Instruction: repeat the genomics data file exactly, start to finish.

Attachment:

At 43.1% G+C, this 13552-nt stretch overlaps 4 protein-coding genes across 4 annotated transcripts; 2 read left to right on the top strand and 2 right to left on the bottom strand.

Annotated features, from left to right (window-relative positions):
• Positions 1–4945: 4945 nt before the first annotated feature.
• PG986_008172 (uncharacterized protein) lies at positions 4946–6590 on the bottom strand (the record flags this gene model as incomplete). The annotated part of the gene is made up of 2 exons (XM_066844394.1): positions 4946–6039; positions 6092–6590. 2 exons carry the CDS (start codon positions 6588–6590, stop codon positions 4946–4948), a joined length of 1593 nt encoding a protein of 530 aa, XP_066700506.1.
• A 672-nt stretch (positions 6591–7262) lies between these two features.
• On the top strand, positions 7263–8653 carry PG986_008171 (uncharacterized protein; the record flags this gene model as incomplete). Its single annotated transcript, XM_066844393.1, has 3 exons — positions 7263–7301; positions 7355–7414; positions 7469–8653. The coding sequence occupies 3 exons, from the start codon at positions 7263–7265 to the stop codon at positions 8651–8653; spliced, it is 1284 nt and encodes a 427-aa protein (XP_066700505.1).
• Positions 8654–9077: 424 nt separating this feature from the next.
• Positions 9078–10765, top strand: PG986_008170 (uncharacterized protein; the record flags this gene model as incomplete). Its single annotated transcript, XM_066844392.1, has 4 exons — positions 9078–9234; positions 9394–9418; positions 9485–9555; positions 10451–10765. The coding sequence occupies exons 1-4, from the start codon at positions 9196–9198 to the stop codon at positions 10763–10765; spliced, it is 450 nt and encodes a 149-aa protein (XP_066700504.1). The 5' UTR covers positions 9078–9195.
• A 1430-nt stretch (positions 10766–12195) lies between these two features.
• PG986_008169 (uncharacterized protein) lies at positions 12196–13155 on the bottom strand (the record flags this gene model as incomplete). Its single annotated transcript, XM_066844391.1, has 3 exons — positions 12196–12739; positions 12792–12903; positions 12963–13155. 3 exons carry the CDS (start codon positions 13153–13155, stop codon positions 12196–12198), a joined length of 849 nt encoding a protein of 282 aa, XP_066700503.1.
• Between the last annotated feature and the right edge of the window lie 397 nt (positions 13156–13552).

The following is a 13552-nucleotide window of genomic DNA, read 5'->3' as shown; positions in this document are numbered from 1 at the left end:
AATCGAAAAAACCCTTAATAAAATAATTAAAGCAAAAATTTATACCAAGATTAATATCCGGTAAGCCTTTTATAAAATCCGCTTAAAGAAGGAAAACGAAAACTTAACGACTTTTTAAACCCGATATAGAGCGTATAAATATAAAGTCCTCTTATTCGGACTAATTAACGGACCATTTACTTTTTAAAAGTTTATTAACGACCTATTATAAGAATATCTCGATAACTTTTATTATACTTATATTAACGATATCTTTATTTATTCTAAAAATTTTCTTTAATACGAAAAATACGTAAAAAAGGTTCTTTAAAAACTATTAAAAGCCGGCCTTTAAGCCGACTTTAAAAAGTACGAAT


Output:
At 43.1% G+C, this 13552-nt stretch overlaps 4 protein-coding genes across 4 annotated transcripts; 2 read left to right on the top strand and 2 right to left on the bottom strand.

Annotated features, from left to right (window-relative positions):
• Positions 1–4945: 4945 nt before the first annotated feature.
• PG986_008172 (uncharacterized protein) lies at positions 4946–6590 on the bottom strand (the record flags this gene model as incomplete). The annotated part of the gene is made up of 2 exons (XM_066844394.1): positions 4946–6039; positions 6092–6590. 2 exons carry the CDS (start codon positions 6588–6590, stop codon positions 4946–4948), a joined length of 1593 nt encoding a protein of 530 aa, XP_066700506.1.
• A 672-nt stretch (positions 6591–7262) lies between these two features.
• On the top strand, positions 7263–8653 carry PG986_008171 (uncharacterized protein; the record flags this gene model as incomplete). Its single annotated transcript, XM_066844393.1, has 3 exons — positions 7263–7301; positions 7355–7414; positions 7469–8653. The coding sequence occupies 3 exons, from the start codon at positions 7263–7265 to the stop codon at positions 8651–8653; spliced, it is 1284 nt and encodes a 427-aa protein (XP_066700505.1).
• Positions 8654–9077: 424 nt separating this feature from the next.
• Positions 9078–10765, top strand: PG986_008170 (uncharacterized protein; the record flags this gene model as incomplete). Its single annotated transcript, XM_066844392.1, has 4 exons — positions 9078–9234; positions 9394–9418; positions 9485–9555; positions 10451–10765. The coding sequence occupies exons 1-4, from the start codon at positions 9196–9198 to the stop codon at positions 10763–10765; spliced, it is 450 nt and encodes a 149-aa protein (XP_066700504.1). The 5' UTR covers positions 9078–9195.
• A 1430-nt stretch (positions 10766–12195) lies between these two features.
• PG986_008169 (uncharacterized protein) lies at positions 12196–13155 on the bottom strand (the record flags this gene model as incomplete). Its single annotated transcript, XM_066844391.1, has 3 exons — positions 12196–12739; positions 12792–12903; positions 12963–13155. 3 exons carry the CDS (start codon positions 13153–13155, stop codon positions 12196–12198), a joined length of 849 nt encoding a protein of 282 aa, XP_066700503.1.
• Between the last annotated feature and the right edge of the window lie 397 nt (positions 13156–13552).

The following is a 13552-nucleotide window of genomic DNA, read 5'->3' as shown; positions in this document are numbered from 1 at the left end:
AATCGAAAAAACCCTTAATAAAATAATTAAAGCAAAAATTTATACCAAGATTAATATCCGGTAAGCCTTTTATAAAATCCGCTTAAAGAAGGAAAACGAAAACTTAACGACTTTTTAAACCCGATATAGAGCGTATAAATATAAAGTCCTCTTATTCGGACTAATTAACGGACCATTTACTTTTTAAAAGTTTATTAACGACCTATTATAAGAATATCTCGATAACTTTTATTATACTTATATTAACGATATCTTTATTTATTCTAAAAATTTTCTTTAATACGAAAAATACGTAAAAAAGGTTCTTTAAAAACTATTAAAAGCCGGCCTTTAAGCCGACTTTAAAAAGTACGAAT